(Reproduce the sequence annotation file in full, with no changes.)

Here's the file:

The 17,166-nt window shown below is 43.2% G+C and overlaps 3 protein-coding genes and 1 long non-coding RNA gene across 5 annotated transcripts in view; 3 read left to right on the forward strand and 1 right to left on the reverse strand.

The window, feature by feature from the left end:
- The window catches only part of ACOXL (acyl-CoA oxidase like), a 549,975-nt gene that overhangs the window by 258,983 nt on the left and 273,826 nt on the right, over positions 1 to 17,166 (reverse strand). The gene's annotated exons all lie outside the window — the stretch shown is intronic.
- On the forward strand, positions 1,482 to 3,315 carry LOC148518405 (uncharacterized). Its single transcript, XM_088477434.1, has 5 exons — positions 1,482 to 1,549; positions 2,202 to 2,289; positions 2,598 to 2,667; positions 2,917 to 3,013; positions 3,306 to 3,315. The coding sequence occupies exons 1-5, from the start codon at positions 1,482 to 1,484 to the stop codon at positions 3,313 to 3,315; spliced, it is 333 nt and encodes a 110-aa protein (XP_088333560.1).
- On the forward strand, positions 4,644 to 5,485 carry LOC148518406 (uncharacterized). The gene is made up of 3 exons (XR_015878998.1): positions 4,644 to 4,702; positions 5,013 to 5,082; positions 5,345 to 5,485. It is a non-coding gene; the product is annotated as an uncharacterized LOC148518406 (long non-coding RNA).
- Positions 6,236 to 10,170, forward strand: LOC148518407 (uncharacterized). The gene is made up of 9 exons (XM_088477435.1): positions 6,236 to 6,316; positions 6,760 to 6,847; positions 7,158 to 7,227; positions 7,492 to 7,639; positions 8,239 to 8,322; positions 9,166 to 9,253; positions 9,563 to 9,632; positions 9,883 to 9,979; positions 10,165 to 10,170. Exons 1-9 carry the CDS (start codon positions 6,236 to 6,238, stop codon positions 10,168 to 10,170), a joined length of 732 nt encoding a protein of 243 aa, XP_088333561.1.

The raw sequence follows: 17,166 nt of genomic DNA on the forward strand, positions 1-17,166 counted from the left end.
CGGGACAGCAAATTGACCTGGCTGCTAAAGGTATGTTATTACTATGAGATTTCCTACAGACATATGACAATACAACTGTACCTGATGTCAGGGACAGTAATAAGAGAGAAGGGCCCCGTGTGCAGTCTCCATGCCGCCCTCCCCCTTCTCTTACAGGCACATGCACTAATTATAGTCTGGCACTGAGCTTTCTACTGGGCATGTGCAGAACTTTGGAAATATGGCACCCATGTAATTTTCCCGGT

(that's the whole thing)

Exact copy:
The 17,166-nt window shown below is 43.2% G+C and overlaps 3 protein-coding genes and 1 long non-coding RNA gene across 5 annotated transcripts in view; 3 read left to right on the forward strand and 1 right to left on the reverse strand.

The window, feature by feature from the left end:
- The window catches only part of ACOXL (acyl-CoA oxidase like), a 549,975-nt gene that overhangs the window by 258,983 nt on the left and 273,826 nt on the right, over positions 1 to 17,166 (reverse strand). The gene's annotated exons all lie outside the window — the stretch shown is intronic.
- On the forward strand, positions 1,482 to 3,315 carry LOC148518405 (uncharacterized). Its single transcript, XM_088477434.1, has 5 exons — positions 1,482 to 1,549; positions 2,202 to 2,289; positions 2,598 to 2,667; positions 2,917 to 3,013; positions 3,306 to 3,315. The coding sequence occupies exons 1-5, from the start codon at positions 1,482 to 1,484 to the stop codon at positions 3,313 to 3,315; spliced, it is 333 nt and encodes a 110-aa protein (XP_088333560.1).
- On the forward strand, positions 4,644 to 5,485 carry LOC148518406 (uncharacterized). The gene is made up of 3 exons (XR_015878998.1): positions 4,644 to 4,702; positions 5,013 to 5,082; positions 5,345 to 5,485. It is a non-coding gene; the product is annotated as an uncharacterized LOC148518406 (long non-coding RNA).
- Positions 6,236 to 10,170, forward strand: LOC148518407 (uncharacterized). The gene is made up of 9 exons (XM_088477435.1): positions 6,236 to 6,316; positions 6,760 to 6,847; positions 7,158 to 7,227; positions 7,492 to 7,639; positions 8,239 to 8,322; positions 9,166 to 9,253; positions 9,563 to 9,632; positions 9,883 to 9,979; positions 10,165 to 10,170. Exons 1-9 carry the CDS (start codon positions 6,236 to 6,238, stop codon positions 10,168 to 10,170), a joined length of 732 nt encoding a protein of 243 aa, XP_088333561.1.

The raw sequence follows: 17,166 nt of genomic DNA on the forward strand, positions 1-17,166 counted from the left end.
CGGGACAGCAAATTGACCTGGCTGCTAAAGGTATGTTATTACTATGAGATTTCCTACAGACATATGACAATACAACTGTACCTGATGTCAGGGACAGTAATAAGAGAGAAGGGCCCCGTGTGCAGTCTCCATGCCGCCCTCCCCCTTCTCTTACAGGCACATGCACTAATTATAGTCTGGCACTGAGCTTTCTACTGGGCATGTGCAGAACTTTGGAAATATGGCACCCATGTAATTTTCCCGGT